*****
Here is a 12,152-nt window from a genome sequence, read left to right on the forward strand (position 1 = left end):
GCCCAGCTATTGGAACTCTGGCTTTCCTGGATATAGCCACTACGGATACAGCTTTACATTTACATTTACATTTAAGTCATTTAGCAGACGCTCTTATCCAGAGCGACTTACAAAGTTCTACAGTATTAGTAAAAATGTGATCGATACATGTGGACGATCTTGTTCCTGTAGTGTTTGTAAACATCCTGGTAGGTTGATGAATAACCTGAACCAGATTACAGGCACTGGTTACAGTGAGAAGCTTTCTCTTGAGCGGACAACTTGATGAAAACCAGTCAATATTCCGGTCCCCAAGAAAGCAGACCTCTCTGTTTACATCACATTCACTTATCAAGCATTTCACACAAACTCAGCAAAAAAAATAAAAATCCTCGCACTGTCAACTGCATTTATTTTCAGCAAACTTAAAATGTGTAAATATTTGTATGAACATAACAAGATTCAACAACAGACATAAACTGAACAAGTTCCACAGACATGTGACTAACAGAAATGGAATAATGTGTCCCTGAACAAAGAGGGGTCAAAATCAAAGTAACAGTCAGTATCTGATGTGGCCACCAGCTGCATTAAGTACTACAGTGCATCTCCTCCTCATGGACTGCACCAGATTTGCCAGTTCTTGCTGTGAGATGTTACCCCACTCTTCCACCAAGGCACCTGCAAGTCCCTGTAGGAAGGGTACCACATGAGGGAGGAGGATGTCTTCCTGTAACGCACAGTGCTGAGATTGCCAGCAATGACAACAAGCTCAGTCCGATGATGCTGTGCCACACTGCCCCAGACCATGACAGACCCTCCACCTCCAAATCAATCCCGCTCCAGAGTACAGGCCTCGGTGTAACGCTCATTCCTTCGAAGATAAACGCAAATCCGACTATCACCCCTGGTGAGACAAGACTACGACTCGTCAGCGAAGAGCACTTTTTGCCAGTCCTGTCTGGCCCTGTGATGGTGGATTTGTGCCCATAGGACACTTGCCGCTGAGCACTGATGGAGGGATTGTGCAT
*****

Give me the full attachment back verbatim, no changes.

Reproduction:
Here is a 12,152-nt window from a genome sequence, read left to right on the forward strand (position 1 = left end):
GCCCAGCTATTGGAACTCTGGCTTTCCTGGATATAGCCACTACGGATACAGCTTTACATTTACATTTACATTTAAGTCATTTAGCAGACGCTCTTATCCAGAGCGACTTACAAAGTTCTACAGTATTAGTAAAAATGTGATCGATACATGTGGACGATCTTGTTCCTGTAGTGTTTGTAAACATCCTGGTAGGTTGATGAATAACCTGAACCAGATTACAGGCACTGGTTACAGTGAGAAGCTTTCTCTTGAGCGGACAACTTGATGAAAACCAGTCAATATTCCGGTCCCCAAGAAAGCAGACCTCTCTGTTTACATCACATTCACTTATCAAGCATTTCACACAAACTCAGCAAAAAAAATAAAAATCCTCGCACTGTCAACTGCATTTATTTTCAGCAAACTTAAAATGTGTAAATATTTGTATGAACATAACAAGATTCAACAACAGACATAAACTGAACAAGTTCCACAGACATGTGACTAACAGAAATGGAATAATGTGTCCCTGAACAAAGAGGGGTCAAAATCAAAGTAACAGTCAGTATCTGATGTGGCCACCAGCTGCATTAAGTACTACAGTGCATCTCCTCCTCATGGACTGCACCAGATTTGCCAGTTCTTGCTGTGAGATGTTACCCCACTCTTCCACCAAGGCACCTGCAAGTCCCTGTAGGAAGGGTACCACATGAGGGAGGAGGATGTCTTCCTGTAACGCACAGTGCTGAGATTGCCAGCAATGACAACAAGCTCAGTCCGATGATGCTGTGCCACACTGCCCCAGACCATGACAGACCCTCCACCTCCAAATCAATCCCGCTCCAGAGTACAGGCCTCGGTGTAACGCTCATTCCTTCGAAGATAAACGCAAATCCGACTATCACCCCTGGTGAGACAAGACTACGACTCGTCAGCGAAGAGCACTTTTTGCCAGTCCTGTCTGGCCCTGTGATGGTGGATTTGTGCCCATAGGACACTTGCCGCTGAGCACTGATGGAGGGATTGTGCAT